23. subkyle and titanhog -- Point taken. 50-60K is probably an overreach for Vandy. Then again, the SEC might be an overreach. Realistically, Vanderbilt should be playing Tulane, Rice, and Wake Forest, rather than Florida, Georgia, and Alabama. But the SEC pays big bucks, so it's hard to walk away from. Take the money, and hope to be reasonably competitive, and spring an upset once in a while. I have no doubt that a 50-60K stadium, nicely done with individual seats rather than benches, and luxury boxes, might sell out for a couple of conference games a year, but that would be mostly due to opposing teams which travel well. Nashville is, of course, a fun destination for visitors, as opposed to, say, Starkville or Fayetteville. Non-conference games, however, would have lots of empty seats. So, I'll settle for 40K (roughly the same as the current stadium's capacity, but 40K individual seats plus boxes would require a bigger footprint and/or more height than the existing 40K bench seats). Whatever the capacity of a new stadium, whether built on the same site or elsewhere, it would be an epic improvement over the dank, dismal, disgraceful dump the Commodores now call home. Apologies for dragging this thread away from its topic, the West End construction, which is wonderful to see.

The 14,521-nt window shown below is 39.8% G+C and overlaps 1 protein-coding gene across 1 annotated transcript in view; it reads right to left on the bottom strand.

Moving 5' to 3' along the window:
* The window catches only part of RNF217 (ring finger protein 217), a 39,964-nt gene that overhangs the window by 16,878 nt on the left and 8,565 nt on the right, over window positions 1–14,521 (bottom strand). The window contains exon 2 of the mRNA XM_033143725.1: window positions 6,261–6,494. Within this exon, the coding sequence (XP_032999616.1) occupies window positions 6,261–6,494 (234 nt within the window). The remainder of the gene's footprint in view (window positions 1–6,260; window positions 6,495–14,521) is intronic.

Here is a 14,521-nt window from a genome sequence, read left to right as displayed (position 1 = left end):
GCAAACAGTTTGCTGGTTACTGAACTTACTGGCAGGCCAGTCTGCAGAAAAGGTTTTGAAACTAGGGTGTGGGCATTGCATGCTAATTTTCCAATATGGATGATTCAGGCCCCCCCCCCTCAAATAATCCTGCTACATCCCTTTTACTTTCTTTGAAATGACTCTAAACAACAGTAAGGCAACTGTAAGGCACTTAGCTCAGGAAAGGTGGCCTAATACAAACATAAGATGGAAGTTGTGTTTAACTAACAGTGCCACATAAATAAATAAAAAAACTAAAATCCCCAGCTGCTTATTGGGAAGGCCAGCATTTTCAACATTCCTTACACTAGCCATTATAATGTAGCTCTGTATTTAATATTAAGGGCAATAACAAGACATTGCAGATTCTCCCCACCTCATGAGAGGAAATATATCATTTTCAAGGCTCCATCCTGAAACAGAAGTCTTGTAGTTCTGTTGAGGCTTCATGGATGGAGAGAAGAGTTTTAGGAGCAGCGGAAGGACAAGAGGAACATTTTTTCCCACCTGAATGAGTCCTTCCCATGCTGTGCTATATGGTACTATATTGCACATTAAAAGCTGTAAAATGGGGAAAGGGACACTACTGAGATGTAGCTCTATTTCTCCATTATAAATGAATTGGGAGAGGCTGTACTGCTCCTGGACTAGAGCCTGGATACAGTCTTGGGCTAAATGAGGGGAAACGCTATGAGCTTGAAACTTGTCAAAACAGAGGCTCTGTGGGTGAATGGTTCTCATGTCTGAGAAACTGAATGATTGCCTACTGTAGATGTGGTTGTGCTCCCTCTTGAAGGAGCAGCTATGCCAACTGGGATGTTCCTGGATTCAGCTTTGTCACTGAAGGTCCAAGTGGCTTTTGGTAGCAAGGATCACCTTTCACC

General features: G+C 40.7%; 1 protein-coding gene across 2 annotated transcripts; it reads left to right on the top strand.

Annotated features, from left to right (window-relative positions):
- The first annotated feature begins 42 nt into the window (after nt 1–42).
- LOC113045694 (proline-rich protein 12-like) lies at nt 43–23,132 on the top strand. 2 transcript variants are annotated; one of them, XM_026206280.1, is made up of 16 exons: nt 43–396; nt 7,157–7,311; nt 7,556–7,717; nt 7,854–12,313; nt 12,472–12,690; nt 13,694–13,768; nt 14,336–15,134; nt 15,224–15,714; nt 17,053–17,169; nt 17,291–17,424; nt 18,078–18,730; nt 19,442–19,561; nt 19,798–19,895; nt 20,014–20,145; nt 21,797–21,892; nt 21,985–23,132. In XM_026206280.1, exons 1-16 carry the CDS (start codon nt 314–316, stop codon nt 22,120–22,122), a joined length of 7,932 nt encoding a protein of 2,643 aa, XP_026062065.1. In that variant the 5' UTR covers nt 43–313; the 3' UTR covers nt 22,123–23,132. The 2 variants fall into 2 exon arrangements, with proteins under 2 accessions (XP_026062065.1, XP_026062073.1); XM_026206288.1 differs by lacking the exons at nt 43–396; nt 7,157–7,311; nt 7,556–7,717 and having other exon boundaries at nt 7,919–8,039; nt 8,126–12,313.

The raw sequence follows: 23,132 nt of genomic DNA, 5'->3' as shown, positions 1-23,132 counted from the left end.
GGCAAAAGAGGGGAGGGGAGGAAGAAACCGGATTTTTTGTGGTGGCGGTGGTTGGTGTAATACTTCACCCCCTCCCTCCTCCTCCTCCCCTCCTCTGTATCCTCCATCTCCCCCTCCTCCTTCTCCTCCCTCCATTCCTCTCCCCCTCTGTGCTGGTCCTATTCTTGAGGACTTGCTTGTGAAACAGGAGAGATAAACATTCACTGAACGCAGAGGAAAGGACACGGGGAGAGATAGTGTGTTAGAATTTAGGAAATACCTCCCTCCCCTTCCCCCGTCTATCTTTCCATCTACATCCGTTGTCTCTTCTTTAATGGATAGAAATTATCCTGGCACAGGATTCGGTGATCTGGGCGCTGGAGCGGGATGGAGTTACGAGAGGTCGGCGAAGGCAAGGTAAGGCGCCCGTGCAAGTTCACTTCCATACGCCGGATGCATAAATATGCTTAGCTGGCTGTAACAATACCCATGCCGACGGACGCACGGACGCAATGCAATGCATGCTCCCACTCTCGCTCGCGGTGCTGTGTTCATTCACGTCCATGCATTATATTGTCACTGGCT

3 points
  24. We can support 10,000 rooms now
    3 points
  25. Meh. I guess anything is better than an empty lot but this hotel does absolutely nothing for me. Tired of these stubby little 200 foot buildings. Weak af.
    3 points
  26. It won’t officially be an Orlando project unti lt becomes “Baker Barrios Boring”. *sigh*
    3 points
  27. If you pull down on the handle, a chamber is exposed where you place your 8-track tape.
    3 points